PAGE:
To his credit, no pun intended, BO did avoid the exorbitant expense and general debacle that was W’s rebate checks. However, like the checks, this credit caused great confusion.
The credit was based on 6.2% of earned income – W-2 wages and net earnings from self-employment – up to a maximum of $400.00, or $800.00 for a married couple filing jointly. The 6.2% rate is equal to the Social Security tax.
The original idea, put forth by the Democrats before Congress decided on the first set rebate checks, was a “payroll tax holiday”. The first, if $400.00 was the goal, $6,452 of wages paid to an employee during the year would be exempt from at least the employee share of Social Security tax. This would increase workers’ take-home pay by the intended $400.00. Doing it this way would result in minimal cost to the government. All the work would be done by the employer – and it would not impact the 1040 at all. All that needed to be done was to revise the quarterly Form 941.
Instead BO chose to make it an advance on a Form 1040 credit and issue it by FU-ing with the federal income tax withholding tables. As a result many retirees ended up being under-withheld, as pensions also use these tables to determine withholding. So did taxpayers with more than one job, married couples in general, and working dependents who did not qualify for the credit.
To be perfectly honest, I still don’t know how BO expected an additional $15.00 per week or so in take-home pay was going to save the economy.
The credit was calculated not on a worksheet in the instructions that would be kept with the taxpayer’s records but on a brand new tax form – Schedule M. Making more work for tax preparers and causing the death of more trees.
There has been much confusion regarding the MWP credit – both by taxpayers and the IRS. According to the Treasury Inspector General for Tax Administration – “TIGTA auditors analyzed 2010 filing season results as of the first week of March, 2010. As of that time, the IRS had paid some $24.2 million in erroneous Making Work Pay and Government Retiree Credits”.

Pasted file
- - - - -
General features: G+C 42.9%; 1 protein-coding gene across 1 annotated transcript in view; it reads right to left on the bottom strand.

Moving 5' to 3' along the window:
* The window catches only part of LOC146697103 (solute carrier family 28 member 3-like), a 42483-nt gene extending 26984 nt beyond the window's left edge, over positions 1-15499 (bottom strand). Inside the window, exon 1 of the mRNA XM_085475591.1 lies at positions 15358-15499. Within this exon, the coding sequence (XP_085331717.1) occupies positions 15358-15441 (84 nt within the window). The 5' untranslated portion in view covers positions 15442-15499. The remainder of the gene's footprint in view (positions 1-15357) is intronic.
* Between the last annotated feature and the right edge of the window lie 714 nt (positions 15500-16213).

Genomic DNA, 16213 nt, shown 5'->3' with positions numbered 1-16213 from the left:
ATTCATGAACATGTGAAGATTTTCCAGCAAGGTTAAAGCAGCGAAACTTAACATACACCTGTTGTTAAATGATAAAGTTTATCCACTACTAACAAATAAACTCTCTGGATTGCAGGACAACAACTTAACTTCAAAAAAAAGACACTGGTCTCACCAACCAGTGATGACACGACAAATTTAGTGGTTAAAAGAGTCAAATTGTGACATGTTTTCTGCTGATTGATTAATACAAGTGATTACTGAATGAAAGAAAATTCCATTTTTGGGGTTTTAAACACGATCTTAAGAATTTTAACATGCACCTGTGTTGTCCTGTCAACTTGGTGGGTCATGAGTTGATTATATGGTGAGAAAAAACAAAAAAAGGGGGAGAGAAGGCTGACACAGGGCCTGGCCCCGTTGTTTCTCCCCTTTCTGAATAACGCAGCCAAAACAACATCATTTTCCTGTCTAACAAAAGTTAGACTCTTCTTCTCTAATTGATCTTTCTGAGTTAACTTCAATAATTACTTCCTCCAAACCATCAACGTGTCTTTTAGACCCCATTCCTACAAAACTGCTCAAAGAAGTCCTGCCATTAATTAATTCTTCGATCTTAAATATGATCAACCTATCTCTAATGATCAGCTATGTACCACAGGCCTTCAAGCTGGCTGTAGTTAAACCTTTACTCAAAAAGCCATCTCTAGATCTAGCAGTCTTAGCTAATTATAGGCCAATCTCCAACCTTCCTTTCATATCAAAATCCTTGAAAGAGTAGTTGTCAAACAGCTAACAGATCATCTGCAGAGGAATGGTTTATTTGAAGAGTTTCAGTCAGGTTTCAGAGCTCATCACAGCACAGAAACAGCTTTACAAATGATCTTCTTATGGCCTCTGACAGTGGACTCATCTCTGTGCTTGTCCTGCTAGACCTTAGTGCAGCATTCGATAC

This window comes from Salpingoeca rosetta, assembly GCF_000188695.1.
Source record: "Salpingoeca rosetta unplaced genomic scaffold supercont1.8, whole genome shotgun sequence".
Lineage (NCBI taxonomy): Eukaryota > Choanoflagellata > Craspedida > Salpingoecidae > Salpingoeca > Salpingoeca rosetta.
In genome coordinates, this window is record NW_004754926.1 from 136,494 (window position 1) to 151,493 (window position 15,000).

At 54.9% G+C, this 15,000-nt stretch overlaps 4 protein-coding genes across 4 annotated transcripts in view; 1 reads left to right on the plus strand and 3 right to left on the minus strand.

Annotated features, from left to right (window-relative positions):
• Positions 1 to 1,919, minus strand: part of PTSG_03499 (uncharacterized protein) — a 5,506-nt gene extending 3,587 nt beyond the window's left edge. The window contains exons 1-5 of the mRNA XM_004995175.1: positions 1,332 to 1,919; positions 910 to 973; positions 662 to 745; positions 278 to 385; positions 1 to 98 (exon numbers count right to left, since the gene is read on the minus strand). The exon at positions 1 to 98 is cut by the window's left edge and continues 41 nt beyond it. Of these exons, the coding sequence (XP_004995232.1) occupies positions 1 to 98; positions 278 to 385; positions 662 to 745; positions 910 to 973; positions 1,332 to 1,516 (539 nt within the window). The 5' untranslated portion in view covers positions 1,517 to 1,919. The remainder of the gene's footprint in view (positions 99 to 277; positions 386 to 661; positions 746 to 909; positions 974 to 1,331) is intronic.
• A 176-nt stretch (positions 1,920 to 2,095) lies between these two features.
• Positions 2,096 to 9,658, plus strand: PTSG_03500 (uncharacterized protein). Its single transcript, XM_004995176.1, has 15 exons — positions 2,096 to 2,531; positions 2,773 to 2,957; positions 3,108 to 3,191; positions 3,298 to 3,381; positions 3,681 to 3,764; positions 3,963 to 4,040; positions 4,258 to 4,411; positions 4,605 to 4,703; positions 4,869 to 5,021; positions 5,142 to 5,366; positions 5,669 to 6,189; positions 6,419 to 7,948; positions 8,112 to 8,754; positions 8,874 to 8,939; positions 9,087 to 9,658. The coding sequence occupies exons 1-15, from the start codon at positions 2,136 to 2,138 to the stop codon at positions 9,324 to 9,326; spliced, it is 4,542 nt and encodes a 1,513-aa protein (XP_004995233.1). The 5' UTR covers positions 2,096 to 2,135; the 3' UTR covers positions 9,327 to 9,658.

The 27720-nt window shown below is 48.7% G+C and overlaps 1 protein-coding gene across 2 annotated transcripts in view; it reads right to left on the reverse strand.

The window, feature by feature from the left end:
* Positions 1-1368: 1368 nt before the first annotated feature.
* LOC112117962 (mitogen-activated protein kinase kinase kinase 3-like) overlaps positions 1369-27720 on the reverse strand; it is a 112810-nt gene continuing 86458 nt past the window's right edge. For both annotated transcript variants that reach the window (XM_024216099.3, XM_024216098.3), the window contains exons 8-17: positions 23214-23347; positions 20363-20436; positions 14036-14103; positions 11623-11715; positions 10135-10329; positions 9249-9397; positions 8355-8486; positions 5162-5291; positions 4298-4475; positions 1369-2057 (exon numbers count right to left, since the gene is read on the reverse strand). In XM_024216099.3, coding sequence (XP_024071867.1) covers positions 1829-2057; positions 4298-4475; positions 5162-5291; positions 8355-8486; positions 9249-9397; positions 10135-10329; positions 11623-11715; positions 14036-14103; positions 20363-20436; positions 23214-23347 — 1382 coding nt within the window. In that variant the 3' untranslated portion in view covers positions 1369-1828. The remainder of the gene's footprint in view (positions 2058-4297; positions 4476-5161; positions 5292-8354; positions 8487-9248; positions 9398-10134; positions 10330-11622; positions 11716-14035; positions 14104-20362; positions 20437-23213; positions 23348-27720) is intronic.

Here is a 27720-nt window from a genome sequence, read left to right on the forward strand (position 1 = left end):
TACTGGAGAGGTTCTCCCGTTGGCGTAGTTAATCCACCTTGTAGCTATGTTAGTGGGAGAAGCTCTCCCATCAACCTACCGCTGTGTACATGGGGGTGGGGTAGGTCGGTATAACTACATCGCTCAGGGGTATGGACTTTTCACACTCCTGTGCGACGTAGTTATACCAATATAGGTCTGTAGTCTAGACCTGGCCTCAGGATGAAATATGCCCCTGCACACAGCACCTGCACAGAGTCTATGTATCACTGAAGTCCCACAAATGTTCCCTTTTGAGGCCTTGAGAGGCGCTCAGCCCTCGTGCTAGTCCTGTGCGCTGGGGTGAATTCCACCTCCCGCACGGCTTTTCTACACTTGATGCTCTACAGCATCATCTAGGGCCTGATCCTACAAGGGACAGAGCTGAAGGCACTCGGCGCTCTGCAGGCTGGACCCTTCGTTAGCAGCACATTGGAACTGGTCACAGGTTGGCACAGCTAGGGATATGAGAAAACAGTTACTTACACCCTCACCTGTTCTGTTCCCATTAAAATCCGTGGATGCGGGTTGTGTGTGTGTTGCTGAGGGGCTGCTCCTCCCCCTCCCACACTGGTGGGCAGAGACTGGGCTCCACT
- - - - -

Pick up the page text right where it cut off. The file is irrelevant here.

Much of the confusion involved BO’s $250.00 “Economic Recovery Payment” send to Social Security and Railroad Retirement recipients. The MWP credit available to a taxpayer or couple is reduced by any ERP received.
John and Mary are both retired and receiving Social Security. Mary has a part time job in 2009, earning $10,000. Because the couple files a joint return they are entitled to a $620.00 MWP credit ($10,000 x 6.2%). However, because they each received a $250.00 ERP in May of 2009 the credit they will get is only $120.00 - $620.00 less $500.00.
A few of my clients had their requested refunds reduced by $250.00 – which was attributed to the MWP credit and the ERP. Any such reduced check should be followed by a notice explaining the reduction. If your refund is reduced review the explanatory notice carefully – or, more better, send the notice to your tax professional immediately. As with any other notice from the IRS, more often then not it is wrong.